Nonfiction > E.C. Stedman & E.M. Hutchinson, eds. > A Library of American Literature > 1607–1764
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Stedman and Hutchinson, comps.  A Library of American Literature:
An Anthology in Eleven Volumes.  1891.
Vols. I–II: Colonial Literature, 1607–1764
 
Of the Advice of Mistress Underhill
By Captain John Underhill (1597–1672)
 
[Served in the Pequot War, 1637. From Newes from America or a Late and Experimental Discovery of New-England. 1638.]

COMING to an anchor before the inland, we espied an Indian walking by the shore in a desolate manner, as though he had received intelligence of our coming. Which Indian gave just ground to some to conclude that the body of the people had deserted the island.
  1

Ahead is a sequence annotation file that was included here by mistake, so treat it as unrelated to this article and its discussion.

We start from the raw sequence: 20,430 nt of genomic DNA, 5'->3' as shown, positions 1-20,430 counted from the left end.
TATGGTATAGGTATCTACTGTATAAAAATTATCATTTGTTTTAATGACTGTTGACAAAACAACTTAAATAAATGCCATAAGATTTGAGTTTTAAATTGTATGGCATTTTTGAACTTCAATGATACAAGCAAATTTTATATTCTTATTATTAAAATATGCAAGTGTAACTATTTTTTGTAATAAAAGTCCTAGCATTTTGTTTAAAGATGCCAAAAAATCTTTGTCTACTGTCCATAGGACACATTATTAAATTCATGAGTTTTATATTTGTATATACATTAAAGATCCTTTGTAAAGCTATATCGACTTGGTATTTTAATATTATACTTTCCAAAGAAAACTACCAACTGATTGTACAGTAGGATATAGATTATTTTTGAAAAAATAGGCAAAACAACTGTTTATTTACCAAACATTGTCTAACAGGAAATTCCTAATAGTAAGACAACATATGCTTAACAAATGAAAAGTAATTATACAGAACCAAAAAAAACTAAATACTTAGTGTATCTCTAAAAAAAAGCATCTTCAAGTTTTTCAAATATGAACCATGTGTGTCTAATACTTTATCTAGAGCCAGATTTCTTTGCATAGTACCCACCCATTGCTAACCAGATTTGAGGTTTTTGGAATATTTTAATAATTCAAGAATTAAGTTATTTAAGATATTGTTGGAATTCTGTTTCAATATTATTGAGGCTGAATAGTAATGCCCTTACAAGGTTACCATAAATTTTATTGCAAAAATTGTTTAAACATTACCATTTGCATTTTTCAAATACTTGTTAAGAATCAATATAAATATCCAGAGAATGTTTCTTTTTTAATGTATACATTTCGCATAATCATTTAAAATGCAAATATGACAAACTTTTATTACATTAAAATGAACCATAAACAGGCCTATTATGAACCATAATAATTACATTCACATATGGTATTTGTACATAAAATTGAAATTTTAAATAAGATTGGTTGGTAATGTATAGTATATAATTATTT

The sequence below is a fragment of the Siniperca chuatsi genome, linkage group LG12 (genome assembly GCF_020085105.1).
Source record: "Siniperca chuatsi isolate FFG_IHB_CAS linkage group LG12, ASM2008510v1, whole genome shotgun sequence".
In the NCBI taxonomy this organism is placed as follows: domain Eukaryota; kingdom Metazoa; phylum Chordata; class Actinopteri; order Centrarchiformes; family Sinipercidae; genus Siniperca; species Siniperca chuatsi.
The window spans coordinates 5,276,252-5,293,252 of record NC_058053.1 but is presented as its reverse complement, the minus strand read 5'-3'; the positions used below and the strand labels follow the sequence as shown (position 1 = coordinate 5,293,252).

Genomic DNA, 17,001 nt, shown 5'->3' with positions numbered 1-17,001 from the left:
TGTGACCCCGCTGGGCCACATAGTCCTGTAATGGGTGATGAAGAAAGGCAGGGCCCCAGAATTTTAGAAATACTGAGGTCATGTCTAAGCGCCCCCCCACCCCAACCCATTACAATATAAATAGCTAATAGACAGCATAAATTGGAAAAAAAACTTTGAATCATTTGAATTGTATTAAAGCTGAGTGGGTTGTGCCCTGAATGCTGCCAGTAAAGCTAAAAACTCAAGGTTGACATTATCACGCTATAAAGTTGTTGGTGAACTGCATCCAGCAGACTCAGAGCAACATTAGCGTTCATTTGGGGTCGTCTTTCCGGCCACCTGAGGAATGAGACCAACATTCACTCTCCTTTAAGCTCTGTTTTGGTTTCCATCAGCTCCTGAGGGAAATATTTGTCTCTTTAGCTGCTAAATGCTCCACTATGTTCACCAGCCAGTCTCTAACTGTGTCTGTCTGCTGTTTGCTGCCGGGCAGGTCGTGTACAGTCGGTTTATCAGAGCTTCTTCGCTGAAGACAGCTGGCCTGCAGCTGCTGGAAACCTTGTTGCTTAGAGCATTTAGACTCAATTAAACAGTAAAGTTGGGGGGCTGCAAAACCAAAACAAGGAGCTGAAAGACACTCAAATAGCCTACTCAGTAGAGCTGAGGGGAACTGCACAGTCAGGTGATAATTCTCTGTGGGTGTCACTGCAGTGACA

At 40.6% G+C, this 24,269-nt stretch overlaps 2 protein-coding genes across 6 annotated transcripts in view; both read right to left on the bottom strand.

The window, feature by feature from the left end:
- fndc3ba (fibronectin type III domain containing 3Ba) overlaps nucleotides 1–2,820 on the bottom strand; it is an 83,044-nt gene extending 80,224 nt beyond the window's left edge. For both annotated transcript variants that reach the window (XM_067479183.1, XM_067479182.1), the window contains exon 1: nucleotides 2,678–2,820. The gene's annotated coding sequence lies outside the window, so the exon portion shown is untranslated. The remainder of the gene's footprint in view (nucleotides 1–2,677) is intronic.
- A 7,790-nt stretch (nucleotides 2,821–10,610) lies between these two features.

But some knowing them for the generality to be a warlike nation, a people that spend most of their time in the study of warlike policy, were not persuaded that they would upon so slender terms forsake the island, bur rather suspected they might lie behind a bank, much like the form of a barricado. Myself with others rode with a shallop, made towards the shore, having in the boat a dozen armed soldiers. Drawing near to the place of landing, the number that rose from behind the barricado were between fifty or sixty able fighting men—men as straight as arrows, very tall, and of active bodies—having their arrows notched. They drew near to the water-side, and let fly at the soldiers, as though they had meant to have made an end of us all in a moment. They shot a young gentleman in the neck through a collar, for stiffness as if it had been an oaken board, and entered his flesh a good depth. Myself received an arrow through my coat-sleeve, a second against my helmet on the forehead; so as if God in his providence had not moved the heart of my wife to persuade me to carry it along with me, (which I was unwilling to do,) I had been slain. Give me leave to observe two things from hence: first, when the hour of death is not yet come, you see God useth weak means to keep his purpose unviolated; secondly, let no man despise advice and counsel of his wife, though she be a woman. It were strange to nature to think a man should be bound to fulfil the humor of a woman, what arms he should carry; but you see God will have it so, that a woman should overcome a man. What with Delilah’s flattery, and with her mournful tears, they must and will have their desire, when the hand of God goes along in the matter; and this is to accomplish his own will. Therefore let the clamor be quenched I daily hear in my ears, that New-England men usurp over their wives, and keep them in servile subjection. The country is wronged in this matter, as in many things else. Let this precedent satisfy the doubtful, for that comes from the example of a rude soldier. If they be so courteous to their wives, as to take their advice in warlike matters, how much more kind is the tender, affectionate husband to honor his wife as the weaker vessel! Yet mistake not. I say not that they are bound to call their wives in council, though they are bound to take their private advice (so far as they see it make for their advantage and their good). Instance Abraham. But to the matter: The arrows flying thick about us, we made haste to the shore; but the surf of the sea being great, hindered us, so as we could scarce discharge a musket, but were forced to make haste to land. Drawing near the shore through the strength of wind, and the hollowness of the sea, we durst not adventure to run ashore, but were forced to wade up to the middle; but once having got up off our legs, we gave fire upon them. They finding our bullets to outreach their arrows, they fled before us. In the meanwhile Colonel Hindecot made to the shore, and some of this number also repulsed him at his landing, but hurt none. We thought they would stand it out with us, but they perceiving we were in earnest, fled, and left their wigwams, or houses, and provision to the use of our soldiers. Having set forth our sentinels, and laid out our pardues, we betook ourselves to the guard, expecting hourly they would fall upon us; but they observed the old rule, “’T is good sleeping in a whole skin,” and left us free from an alarm.  2
 
 
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